Releasing Riya on the World Wild Web

Riya heading into Web search | Between the Lines | ZDNet.com: Dan Farber has an interesting article out today on Riya, the new facial recognition focusesd photo sharing site. I did a write up on Riya a while back and have been using it for a bit. I really like the concept of facial recognition software to make tagging and organization of your photos easier. Riya of course still needs many more users but Farber points out in his article that their according to their CEO Munjal Shah, their intial growth rate has “exceeded the initial growth rate of Flickr.”

According to Shah he expects 10 million images in the next six to eight weeks. Flickr of course earlier this year in February hit the 100 millionth photo milestone.

The news today though is not about Riya’s growth per se, but more about how it will be used. Facial recognition software is a powerful thing. It’s super interesting and to some privacy advocates also super scary. I’m less concerned with the privacy stuff and have uploaded about 4,000 or so of my photographs to the site. One of my fantasies has always been to have a copy of every photo I’ve ever appeared in in my life. A shot from my 10th grade class trip. A shot where I’m in the background of someone else’s shot at Disneyland. A group shot amongst a bunch of friends back in college. These kinds of things. I’m sure that there are photos on the internet of all of us and our friends that we don’t know about. As publishing has become easier and easier and photo sharing has become more nad more popular, it is only a matter of time before more and more of this content unknown to us makes it’s way online.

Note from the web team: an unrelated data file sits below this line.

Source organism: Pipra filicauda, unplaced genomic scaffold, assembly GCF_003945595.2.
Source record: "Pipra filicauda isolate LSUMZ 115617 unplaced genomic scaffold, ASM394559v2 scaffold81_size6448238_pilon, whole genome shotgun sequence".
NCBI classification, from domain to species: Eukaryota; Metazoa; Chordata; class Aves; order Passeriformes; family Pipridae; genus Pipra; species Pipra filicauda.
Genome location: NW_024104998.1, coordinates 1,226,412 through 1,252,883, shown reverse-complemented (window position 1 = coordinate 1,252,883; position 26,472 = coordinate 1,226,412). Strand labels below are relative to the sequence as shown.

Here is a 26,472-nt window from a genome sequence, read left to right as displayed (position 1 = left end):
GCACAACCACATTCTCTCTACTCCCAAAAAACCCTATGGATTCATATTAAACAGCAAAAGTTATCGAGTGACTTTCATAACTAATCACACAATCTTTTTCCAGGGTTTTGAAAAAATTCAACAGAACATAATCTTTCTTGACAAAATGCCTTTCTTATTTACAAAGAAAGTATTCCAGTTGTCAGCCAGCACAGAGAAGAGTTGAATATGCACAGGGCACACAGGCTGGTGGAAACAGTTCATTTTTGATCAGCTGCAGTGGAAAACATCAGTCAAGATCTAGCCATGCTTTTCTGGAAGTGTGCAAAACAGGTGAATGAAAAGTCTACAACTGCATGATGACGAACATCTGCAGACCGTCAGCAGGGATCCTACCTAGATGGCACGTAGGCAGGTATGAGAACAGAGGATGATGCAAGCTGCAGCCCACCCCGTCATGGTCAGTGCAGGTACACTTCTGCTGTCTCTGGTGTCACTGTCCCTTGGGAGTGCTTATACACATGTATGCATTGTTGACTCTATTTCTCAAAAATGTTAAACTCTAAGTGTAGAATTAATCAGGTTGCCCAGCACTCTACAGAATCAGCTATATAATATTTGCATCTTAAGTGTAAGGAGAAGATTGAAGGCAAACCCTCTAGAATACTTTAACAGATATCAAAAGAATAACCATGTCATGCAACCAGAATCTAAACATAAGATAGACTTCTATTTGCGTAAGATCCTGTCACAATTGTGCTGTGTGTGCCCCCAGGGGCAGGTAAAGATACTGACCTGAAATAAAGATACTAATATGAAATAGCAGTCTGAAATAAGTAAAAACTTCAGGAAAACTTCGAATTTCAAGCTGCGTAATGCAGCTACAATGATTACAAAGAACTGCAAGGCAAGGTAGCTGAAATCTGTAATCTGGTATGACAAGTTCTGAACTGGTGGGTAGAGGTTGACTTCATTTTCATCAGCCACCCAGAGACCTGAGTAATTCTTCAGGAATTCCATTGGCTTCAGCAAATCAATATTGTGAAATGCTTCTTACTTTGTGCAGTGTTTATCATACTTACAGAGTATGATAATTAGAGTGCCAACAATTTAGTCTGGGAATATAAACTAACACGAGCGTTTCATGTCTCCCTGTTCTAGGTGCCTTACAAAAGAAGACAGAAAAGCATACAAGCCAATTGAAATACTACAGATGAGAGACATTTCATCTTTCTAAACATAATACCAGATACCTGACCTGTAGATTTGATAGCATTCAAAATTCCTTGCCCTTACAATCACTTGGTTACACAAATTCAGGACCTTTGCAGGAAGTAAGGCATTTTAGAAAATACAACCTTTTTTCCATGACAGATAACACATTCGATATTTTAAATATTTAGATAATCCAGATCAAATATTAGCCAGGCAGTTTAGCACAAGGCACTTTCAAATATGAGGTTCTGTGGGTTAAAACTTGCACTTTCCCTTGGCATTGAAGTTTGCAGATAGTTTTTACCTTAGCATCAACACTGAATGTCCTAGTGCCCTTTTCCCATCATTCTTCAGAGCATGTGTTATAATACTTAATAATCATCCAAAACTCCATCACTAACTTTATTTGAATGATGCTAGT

Of course finding these photos becomes the proverbial needle in a haystack. Although Riya does not offer facial recognition web search today it is exciting to hear Shah talk about implementing these kinds of features in the future:

From the post: “But Shah isn’t planning to focus on photo organization, sharing and hosting. His goal is to build in capabilities to search across billions of publicly available images. “We are still focused on people uploading [images],” Shah said. “And, we have been a search engine the whole time. We are better at finding people, and our [searching] is growing faster than uploading. You will see us do more crawling and searching of public images in addition to what is uploaded.””

This represents exciting technology and although I’d imagine that we are in fact quite a bit of ways off, I do think there will be a day when we routinely find these photo gems.

I would also impress upon Riya though to not completely dismiss the community aspects that ought to be involved in them building there site. The community tools utilized by people like Flickr (groups, contacts, interaction, etc.) make Flickr super sticky. Super sticky sites stay on the forefront of people’s minds and get more photos uploaded. Riya will always be dependent to make the site better and better on people uploading more and more photos and taking the time to train those photos. Give them the incentive of community and traditional flickrlike community stuff to try and incent them to stay and be active.

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